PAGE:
Table 2
Overlapping anatomical regions during successful encoding and retrieval of associative face–name stimuli
Figure 3.
MR signal time courses from overlapping brain regions during successful encoding and retrieval. Extracted % MR signal time courses (time repetition = 2 s) during successful encoding (blue) and successful cued recall (orange) from region of interest in ...

To specifically examine whether the same areas that were deactivating during encoding were activating during retrieval, an additional conjunction analysis was performed (Fix > RHITenc AND RHITret > Fix). Overlapping regions were found in bilateral parietal lobe including left and right SPL and precuneus (BA 7) and left IPL (BA 40) and extending down to retrosplenial cortex (Fig. 2C). An additional overlapping cluster was found in the posterior cingulate. The specific location of the peak activations as well as the mean beta weights during encoding and retrieval are presented in Table 2A. To illustrate the relationship between encoding and retrieval, the average time courses (% MR signal) were extracted from an a priori region of interest in the posteromedial cortex (Fig. 3A).

Functional Relationship of Overlapping Regions

To determine whether the degree of deactivation during encoding was related to the degree of activation during retrieval, we performed a product-moment correlation analysis between the beta weights extracted from all the VOIs in the posteromedial cortex (see Table 2). A significant negative correlation was found between the 2 conditions only in the right retrosplenial cortex (x = 21, y = −54, z = 28; R= −0.44, P = 0.05), as shown in Figure 4.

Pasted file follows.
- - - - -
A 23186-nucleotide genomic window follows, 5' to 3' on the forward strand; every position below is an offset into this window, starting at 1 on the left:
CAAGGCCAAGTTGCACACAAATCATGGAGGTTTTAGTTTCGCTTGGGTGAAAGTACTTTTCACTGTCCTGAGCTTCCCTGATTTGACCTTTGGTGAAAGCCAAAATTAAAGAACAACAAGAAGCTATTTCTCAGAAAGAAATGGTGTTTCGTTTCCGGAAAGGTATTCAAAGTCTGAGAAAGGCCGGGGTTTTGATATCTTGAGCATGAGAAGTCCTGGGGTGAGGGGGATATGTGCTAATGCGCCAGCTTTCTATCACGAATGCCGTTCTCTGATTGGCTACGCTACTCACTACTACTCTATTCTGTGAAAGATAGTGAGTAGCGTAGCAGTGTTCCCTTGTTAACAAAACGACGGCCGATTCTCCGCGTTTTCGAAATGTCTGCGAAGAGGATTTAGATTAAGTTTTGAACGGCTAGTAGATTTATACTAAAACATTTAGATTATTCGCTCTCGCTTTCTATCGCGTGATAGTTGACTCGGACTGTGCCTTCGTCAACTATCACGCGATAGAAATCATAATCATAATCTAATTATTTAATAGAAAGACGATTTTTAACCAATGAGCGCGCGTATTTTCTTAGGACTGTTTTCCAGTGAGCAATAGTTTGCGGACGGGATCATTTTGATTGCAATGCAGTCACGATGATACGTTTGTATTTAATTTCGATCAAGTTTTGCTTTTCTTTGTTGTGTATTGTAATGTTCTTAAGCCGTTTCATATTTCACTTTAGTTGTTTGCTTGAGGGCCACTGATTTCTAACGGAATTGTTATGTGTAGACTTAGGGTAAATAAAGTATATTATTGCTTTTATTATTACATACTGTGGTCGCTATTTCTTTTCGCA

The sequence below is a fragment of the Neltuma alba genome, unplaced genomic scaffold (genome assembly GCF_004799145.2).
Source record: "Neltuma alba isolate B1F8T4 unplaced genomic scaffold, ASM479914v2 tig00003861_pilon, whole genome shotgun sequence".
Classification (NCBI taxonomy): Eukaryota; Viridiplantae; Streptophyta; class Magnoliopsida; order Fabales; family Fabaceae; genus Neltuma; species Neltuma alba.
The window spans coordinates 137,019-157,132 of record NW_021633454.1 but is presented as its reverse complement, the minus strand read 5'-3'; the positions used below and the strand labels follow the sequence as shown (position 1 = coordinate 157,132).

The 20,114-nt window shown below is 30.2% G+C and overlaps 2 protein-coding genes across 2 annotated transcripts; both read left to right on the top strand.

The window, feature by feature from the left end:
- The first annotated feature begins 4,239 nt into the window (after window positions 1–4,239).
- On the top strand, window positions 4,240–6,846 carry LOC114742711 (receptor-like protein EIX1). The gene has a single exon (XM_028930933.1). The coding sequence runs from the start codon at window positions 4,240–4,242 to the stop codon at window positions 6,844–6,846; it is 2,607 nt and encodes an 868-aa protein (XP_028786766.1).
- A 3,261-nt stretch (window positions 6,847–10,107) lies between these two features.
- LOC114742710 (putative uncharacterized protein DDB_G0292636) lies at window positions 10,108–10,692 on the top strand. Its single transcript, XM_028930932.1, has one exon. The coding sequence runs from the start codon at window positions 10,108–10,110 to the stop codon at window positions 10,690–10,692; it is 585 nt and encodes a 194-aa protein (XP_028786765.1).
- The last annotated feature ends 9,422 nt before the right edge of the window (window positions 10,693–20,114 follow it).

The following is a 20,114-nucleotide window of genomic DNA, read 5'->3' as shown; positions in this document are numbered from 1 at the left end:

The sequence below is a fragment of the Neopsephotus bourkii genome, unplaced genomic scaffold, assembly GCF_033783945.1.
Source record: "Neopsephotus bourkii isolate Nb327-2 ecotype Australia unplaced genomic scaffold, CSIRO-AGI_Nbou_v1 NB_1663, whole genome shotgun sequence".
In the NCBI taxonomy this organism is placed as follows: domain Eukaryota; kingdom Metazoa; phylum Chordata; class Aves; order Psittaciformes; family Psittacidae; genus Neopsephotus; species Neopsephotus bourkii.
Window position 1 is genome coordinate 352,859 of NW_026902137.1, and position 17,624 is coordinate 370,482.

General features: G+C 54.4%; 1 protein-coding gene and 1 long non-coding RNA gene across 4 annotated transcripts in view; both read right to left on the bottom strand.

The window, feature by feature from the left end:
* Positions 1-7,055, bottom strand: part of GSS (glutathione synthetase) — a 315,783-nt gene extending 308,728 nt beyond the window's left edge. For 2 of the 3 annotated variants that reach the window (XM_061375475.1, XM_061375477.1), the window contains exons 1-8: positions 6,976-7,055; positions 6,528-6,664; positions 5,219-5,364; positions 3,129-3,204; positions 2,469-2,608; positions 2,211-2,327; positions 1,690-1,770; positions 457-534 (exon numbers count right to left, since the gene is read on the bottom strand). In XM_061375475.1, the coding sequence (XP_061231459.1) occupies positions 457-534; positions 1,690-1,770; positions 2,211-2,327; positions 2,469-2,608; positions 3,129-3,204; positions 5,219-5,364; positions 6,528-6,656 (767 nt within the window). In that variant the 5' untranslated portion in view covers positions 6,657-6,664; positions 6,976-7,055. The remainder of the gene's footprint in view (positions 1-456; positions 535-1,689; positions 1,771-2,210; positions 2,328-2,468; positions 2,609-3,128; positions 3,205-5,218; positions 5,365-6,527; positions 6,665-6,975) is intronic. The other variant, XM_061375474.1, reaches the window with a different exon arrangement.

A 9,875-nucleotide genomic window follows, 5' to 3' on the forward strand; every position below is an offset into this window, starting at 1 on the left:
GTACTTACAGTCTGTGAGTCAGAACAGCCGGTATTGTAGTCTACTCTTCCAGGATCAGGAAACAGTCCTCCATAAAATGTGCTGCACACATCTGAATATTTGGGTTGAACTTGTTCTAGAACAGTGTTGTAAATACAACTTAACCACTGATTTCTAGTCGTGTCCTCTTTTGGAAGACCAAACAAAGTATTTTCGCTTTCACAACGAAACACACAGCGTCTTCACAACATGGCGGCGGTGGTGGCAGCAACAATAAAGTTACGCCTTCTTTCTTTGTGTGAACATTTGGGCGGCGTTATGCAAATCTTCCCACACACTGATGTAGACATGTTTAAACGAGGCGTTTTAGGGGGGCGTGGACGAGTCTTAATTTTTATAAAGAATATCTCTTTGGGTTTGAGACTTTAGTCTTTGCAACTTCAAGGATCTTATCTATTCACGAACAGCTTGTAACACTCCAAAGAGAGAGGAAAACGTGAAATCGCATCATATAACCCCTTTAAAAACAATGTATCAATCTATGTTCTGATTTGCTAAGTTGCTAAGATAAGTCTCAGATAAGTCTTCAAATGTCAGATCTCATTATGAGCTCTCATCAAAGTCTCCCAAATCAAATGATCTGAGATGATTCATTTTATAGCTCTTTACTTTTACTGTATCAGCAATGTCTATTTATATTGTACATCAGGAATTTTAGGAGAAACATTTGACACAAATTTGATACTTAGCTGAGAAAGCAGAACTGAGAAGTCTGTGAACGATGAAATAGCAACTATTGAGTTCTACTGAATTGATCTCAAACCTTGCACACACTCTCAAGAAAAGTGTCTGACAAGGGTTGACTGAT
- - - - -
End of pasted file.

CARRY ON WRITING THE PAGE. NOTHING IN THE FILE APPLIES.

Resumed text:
Figure 4.
Relationship between the beta weights during encoding and retrieval in the posteromedial cortices. Extracted beta weights during successful encoding (blue) and successful cued recall (orange) from the right retrosplenial VOI (x = 21, y = −54, ...

We also investigated whether the degree of activation during encoding was related to the degree of activation during retrieval in the hippocampus (see VOI details in Table 2). No significant correlation could be found for any of the VOIs.

Exploratory Analysis to Look at Anatomical Comparison of Identified Activation Maps

In order to explore these processes using a more constrained contrast than using the fixation condition, we performed 2 additional conjunction analyses using RHIT items compared with FMISS + FHIT items combined (termed here as FORGET). Although we have limited power in this contrast, as there were relatively few stimuli in the FORGET condition, we found a similar pattern of results to those presented above using a more liberal threshold (Puncorrected = 0.05, 5 voxels extent). The contrast RHITenc > FORGET AND RHITret > FORGET revealed an overlap of activation in the hippocampus and bilateral, and the contrast FORGET > RHITenc AND RHITret > FORGET demonstrated overlapping activation in the left posteromedial cortex (Fig. 5B).